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Hazards In Assigning Cause Of Death In Medical Negligence Cases

You see only what you look for; you recognise only what you know" --  Dr. Merrill Sosman

Actions are being initiated under the provisions of the Indian Penal Code, 1860 (IPC) despite enactment of the Consumer Protection Act. The law of medical malpractice has developed around Sections 52, 80, 81, 88, 90, 91, 92, 304-A, 336, 337 and 338 of the IPC in the context of criminal proceedings.

Among the mandatory ingredients to prove death by medical negligence under IPC 304 A is to prove that the alleged act of negligence was the direct cause of death i.e. assigning cause of death.

It is very difficult even for medical experts to assign cause of death in a disease episode. For judicial officers it is even more hazardous.

The potential or likelihood of a deficiency of service to result in a particular damage or death by itself does not prove a causal relationship. Judicial acceptance requires a much higher level of medical evidence.

In a complex disease episode requiring hundreds of interventions, it is extremely difficult or even impossible to prove that any particular deficiency directly caused the death.

It is difficult and hazardous for a judicial officer to assign cause of death on the basis of patchy, poorly analysed information that is available on record. Consider in this context the following cases.

In the lead case of Jacob Mathew, a patient with confirmed, terminal cancer was admitted to a private ward of a hospital against all medical advice and specifically for comfort care. While under the care, the patient suffered a cardiac arrest and died. The allegation was that an oxygen cylinder was not available, and the patient died because he was deprived of oxygen. Medically, it may be pointed out that revival in cardiac arrest by CPR (cardio pulmonary resuscitation) is done with room air and does not need pure oxygen. Besides, in a terminal cancer patient admitted to a hospital for end-of-life comfort care, resuscitation is rarely carried out.

The patient is under DNR (do not resuscitate) orders. Yet, the allegation of death by negligence because no oxygen cylinder was available to the attending doctors was accepted. The debate at all judicial levels up to the Supreme Court was whether the doctors and the hospital should be prosecuted for criminal offence or civil offence.

The Jacob Mathew case was filed in 1995 and travelled through the Magistrate, Sessions and High Court up to the Supreme Court and finally decided in 2005. Though the judgment has been hailed for its concern and ruling to prevent harassment to medical profession by frivolous negligence complaints, the 10-year ordeal of the doctors in this case did not end.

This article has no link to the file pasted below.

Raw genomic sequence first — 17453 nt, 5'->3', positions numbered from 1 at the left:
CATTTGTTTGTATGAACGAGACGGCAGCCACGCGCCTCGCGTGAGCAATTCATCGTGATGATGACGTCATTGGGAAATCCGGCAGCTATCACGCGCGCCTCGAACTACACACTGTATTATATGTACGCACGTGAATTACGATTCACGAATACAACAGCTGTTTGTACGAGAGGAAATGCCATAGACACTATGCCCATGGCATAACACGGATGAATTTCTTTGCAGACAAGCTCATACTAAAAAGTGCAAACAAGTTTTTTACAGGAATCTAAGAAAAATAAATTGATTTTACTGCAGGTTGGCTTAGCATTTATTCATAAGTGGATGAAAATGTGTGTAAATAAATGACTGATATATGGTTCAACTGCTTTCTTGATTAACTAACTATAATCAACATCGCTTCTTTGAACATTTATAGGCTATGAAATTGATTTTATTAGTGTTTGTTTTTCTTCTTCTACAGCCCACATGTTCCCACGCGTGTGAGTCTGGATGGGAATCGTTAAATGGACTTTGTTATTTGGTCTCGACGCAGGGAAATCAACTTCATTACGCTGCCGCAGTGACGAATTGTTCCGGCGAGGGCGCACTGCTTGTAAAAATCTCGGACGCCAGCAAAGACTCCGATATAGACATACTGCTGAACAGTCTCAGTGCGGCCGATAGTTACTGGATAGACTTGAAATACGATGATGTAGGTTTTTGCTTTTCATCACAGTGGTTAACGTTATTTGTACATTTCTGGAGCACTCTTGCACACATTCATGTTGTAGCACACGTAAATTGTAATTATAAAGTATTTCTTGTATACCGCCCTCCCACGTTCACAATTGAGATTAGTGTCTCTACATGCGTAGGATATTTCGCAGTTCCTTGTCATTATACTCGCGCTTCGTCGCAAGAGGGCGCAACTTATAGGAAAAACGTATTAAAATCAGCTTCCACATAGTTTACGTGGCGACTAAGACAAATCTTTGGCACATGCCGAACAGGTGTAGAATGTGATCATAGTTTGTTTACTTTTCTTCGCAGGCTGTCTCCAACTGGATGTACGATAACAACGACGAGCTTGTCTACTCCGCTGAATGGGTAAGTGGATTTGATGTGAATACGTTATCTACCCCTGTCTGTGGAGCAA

In another lead case, that of Dr. Suresh Gupta vs NCR, the patient underwent nasal septum surgery in an Ear, Nose and Throat clinic. As is routine in most operations, the anaesthetist had passed a tube down his throat and into his trachea (windpipe) and maintained his breathing by a ventilator.

At an early stage of the operation just after an incision had been made on the septum, the patient suffered a cardiac arrest. Since he was young and had no prior cardiac problem, his relatives alleged that the surgeon had made a wrong incision because of which the patient bled to death. A post- mortem revealed secretions and a blood clot in the trachea. The jurist concluded that the patient died of asphyxia (lack of oxygen to the lungs) caused by the blood clot in the trachea.

Usually a medical jurist's verdict based on post mortem is considered final by the judicial officers. However, in this case the court considered it necessary to be examined by a Board of Experts.

The jurist's conclusions were not acceptable because a) the nick in the septum that the jurist referred to, could not have caused severe bleeding, b) there was no blood in the esophagus (food pipe) or stomach, which is where blood from a septum incision would have travelled and c) the patient had been intubated which effectively sealed the glottis (opening into the airway). The adult size tube snugly fitted the trachea and the balloon cuff at near the end of the tube was inflated after introduction to effectively block the lumen and to prevent it's slipping out.

A Board of four experts investigated the case. The jurist was asked to explain how, even presuming there was bleeding, the blood entered the trachea with a cuffed endotracheal tube in place. He opined that the tube might not have been optimal with the result that blood seeped into the trachea alongside the tube.